Optimize your videos to be found in search
Mentioned above but worth restating. You can optimize both your YouTube channel, and your individual videos to make sure all of the above are easily found in search results.
For your individual videos, in addition to the tagging mentioned above, make sure that your Title and Description are both clear and consistent across all videos on your channel.
Title: Your title should include the name of your band and the name of the song. If it’s a cover video, include the name of the artist you are covering as well. Whatever naming convention you use that you find works best, make sure you are consistent with all videos.
Description: While there is much more freedom with the video description to include things like lyrics, song meaning, etc. you’ll want to make sure you include the band name, song name, album name, and links to purchase.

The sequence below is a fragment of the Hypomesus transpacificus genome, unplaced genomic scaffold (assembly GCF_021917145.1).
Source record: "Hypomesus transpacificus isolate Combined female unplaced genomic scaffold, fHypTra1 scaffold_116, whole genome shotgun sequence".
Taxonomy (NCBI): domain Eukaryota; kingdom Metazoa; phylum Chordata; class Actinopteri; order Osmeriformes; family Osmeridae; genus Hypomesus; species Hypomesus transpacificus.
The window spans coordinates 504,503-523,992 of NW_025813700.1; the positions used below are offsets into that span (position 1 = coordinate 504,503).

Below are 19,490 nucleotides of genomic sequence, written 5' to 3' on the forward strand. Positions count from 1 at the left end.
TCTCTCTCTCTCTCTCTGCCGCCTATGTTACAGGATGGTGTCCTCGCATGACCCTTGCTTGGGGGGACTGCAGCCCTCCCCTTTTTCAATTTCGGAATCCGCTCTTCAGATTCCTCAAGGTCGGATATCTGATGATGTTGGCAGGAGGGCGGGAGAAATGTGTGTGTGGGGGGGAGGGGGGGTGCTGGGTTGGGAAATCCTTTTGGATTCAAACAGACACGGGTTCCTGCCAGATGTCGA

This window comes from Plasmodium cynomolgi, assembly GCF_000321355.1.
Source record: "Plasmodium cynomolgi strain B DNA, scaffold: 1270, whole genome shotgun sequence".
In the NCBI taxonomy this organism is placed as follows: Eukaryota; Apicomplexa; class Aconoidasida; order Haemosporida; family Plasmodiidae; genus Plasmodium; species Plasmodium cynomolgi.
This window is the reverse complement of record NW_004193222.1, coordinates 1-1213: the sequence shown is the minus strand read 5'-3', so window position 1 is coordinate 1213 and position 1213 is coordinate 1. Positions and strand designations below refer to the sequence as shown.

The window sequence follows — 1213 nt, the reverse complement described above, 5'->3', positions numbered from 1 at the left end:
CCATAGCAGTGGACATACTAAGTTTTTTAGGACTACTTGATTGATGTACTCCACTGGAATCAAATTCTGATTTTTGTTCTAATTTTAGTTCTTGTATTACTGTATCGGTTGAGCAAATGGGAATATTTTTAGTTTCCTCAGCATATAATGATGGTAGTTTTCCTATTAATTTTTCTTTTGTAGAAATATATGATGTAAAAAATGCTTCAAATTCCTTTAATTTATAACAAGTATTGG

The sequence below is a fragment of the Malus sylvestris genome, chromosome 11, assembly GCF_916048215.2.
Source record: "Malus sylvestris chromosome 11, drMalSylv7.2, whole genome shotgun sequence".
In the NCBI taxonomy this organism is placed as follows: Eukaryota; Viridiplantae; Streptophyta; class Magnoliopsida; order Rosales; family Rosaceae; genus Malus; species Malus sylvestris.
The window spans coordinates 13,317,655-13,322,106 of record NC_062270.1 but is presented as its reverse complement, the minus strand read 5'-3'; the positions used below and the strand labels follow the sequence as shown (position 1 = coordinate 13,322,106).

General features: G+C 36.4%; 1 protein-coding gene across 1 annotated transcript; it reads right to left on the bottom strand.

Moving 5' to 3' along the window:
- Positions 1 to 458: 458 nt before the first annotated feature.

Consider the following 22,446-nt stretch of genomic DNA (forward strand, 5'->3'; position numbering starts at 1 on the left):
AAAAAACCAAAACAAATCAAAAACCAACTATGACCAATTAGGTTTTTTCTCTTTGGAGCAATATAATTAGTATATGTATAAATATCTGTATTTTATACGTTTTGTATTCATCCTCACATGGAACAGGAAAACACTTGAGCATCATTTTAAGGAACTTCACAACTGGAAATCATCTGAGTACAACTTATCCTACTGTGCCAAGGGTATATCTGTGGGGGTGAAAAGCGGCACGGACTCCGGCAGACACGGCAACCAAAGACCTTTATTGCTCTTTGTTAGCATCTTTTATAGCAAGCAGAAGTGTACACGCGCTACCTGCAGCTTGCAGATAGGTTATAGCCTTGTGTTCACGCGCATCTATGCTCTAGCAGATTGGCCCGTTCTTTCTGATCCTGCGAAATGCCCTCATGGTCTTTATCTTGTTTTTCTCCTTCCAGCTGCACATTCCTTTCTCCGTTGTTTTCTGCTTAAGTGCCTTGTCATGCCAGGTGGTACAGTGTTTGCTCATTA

Be consistent with posting videos
As is critical with all digital content, make sure you remain consistent with your content, in terms of frequency (i.e once a week – same time / day every week), and in terms of video / audio quality and naming as outlined above.
Always respond to comments and questions
This can be tough at times, given YouTube’s less than stellar reputation regarding those who comment on videos. But trolls aside, make sure you respond to all comments and questions of those who are clearly offering their input about you, your video, the lyrics, etc.